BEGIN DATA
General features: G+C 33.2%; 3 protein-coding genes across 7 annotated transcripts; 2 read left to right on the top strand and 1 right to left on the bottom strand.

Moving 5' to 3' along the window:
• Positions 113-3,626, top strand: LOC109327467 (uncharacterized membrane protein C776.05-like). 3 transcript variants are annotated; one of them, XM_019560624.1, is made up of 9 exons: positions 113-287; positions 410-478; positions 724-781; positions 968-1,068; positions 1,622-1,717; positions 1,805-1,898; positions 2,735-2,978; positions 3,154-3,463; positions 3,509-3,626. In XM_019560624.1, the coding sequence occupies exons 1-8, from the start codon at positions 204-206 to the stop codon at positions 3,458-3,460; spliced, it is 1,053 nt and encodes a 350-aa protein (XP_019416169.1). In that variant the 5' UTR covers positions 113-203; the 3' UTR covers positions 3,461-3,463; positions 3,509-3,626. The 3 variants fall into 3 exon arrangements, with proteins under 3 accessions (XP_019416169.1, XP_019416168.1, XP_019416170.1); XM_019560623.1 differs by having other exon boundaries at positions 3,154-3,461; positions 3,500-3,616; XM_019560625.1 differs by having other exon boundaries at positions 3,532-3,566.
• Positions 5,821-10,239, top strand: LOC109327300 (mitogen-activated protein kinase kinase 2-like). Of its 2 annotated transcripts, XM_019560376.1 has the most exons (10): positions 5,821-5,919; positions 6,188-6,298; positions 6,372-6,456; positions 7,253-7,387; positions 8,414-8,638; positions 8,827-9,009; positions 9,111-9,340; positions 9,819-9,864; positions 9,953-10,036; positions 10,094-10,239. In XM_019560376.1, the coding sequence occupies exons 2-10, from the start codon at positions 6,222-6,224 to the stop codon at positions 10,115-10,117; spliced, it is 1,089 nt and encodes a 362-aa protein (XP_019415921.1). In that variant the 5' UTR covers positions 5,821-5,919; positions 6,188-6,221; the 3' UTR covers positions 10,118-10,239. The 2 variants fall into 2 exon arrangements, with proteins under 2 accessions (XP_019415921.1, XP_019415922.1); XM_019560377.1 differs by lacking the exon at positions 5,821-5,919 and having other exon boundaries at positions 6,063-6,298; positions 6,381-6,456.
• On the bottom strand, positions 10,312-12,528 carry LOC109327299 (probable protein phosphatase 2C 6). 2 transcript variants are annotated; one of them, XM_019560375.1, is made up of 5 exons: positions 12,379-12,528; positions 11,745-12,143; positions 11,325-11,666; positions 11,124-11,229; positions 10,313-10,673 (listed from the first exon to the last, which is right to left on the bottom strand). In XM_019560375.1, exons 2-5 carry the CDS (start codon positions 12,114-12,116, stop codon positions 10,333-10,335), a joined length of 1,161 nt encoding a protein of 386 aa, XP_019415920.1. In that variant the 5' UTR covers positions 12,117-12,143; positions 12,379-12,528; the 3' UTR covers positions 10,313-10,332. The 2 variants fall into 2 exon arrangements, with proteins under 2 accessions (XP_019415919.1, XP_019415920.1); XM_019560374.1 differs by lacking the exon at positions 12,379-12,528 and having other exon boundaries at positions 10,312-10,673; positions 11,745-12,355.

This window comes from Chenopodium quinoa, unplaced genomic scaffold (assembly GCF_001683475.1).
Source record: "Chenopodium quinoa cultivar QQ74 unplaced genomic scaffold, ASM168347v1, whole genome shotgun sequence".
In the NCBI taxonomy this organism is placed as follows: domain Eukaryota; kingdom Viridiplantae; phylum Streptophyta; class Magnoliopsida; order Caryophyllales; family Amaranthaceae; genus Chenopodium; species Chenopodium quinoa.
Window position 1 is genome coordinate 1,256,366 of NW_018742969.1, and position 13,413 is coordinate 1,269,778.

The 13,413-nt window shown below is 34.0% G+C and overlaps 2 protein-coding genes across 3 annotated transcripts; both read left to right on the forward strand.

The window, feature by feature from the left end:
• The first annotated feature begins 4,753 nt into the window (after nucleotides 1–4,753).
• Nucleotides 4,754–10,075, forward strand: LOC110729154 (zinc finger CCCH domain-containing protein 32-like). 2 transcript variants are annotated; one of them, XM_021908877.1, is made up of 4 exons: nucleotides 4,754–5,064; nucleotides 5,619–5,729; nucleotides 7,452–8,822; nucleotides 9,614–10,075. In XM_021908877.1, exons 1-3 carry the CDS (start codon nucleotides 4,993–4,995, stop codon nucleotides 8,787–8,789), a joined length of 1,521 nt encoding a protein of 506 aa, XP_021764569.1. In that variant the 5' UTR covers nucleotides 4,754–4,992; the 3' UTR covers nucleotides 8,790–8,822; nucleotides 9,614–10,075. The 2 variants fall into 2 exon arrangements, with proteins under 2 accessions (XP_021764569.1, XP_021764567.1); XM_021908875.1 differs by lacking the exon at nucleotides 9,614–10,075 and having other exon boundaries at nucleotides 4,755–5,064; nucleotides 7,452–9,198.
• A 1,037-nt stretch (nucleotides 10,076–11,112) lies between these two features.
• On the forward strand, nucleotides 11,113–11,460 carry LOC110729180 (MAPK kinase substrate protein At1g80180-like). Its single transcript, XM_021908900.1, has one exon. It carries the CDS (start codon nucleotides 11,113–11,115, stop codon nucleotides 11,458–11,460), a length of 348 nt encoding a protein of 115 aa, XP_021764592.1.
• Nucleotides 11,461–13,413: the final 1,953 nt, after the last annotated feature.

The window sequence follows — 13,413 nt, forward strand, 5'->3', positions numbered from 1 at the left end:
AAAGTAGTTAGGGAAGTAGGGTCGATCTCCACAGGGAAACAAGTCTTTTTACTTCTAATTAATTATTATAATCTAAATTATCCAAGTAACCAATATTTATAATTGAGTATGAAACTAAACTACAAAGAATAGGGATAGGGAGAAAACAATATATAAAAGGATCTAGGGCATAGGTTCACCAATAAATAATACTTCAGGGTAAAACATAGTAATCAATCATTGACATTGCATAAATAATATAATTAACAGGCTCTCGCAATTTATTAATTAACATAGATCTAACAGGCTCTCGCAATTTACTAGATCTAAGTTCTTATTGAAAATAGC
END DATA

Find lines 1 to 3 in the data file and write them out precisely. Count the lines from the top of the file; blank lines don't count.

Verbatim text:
General features: G+C 33.2%; 3 protein-coding genes across 7 annotated transcripts; 2 read left to right on the top strand and 1 right to left on the bottom strand.

Moving 5' to 3' along the window:
• Positions 113-3,626, top strand: LOC109327467 (uncharacterized membrane protein C776.05-like). 3 transcript variants are annotated; one of them, XM_019560624.1, is made up of 9 exons: positions 113-287; positions 410-478; positions 724-781; positions 968-1,068; positions 1,622-1,717; positions 1,805-1,898; positions 2,735-2,978; positions 3,154-3,463; positions 3,509-3,626. In XM_019560624.1, the coding sequence occupies exons 1-8, from the start codon at positions 204-206 to the stop codon at positions 3,458-3,460; spliced, it is 1,053 nt and encodes a 350-aa protein (XP_019416169.1). In that variant the 5' UTR covers positions 113-203; the 3' UTR covers positions 3,461-3,463; positions 3,509-3,626. The 3 variants fall into 3 exon arrangements, with proteins under 3 accessions (XP_019416169.1, XP_019416168.1, XP_019416170.1); XM_019560623.1 differs by having other exon boundaries at positions 3,154-3,461; positions 3,500-3,616; XM_019560625.1 differs by having other exon boundaries at positions 3,532-3,566.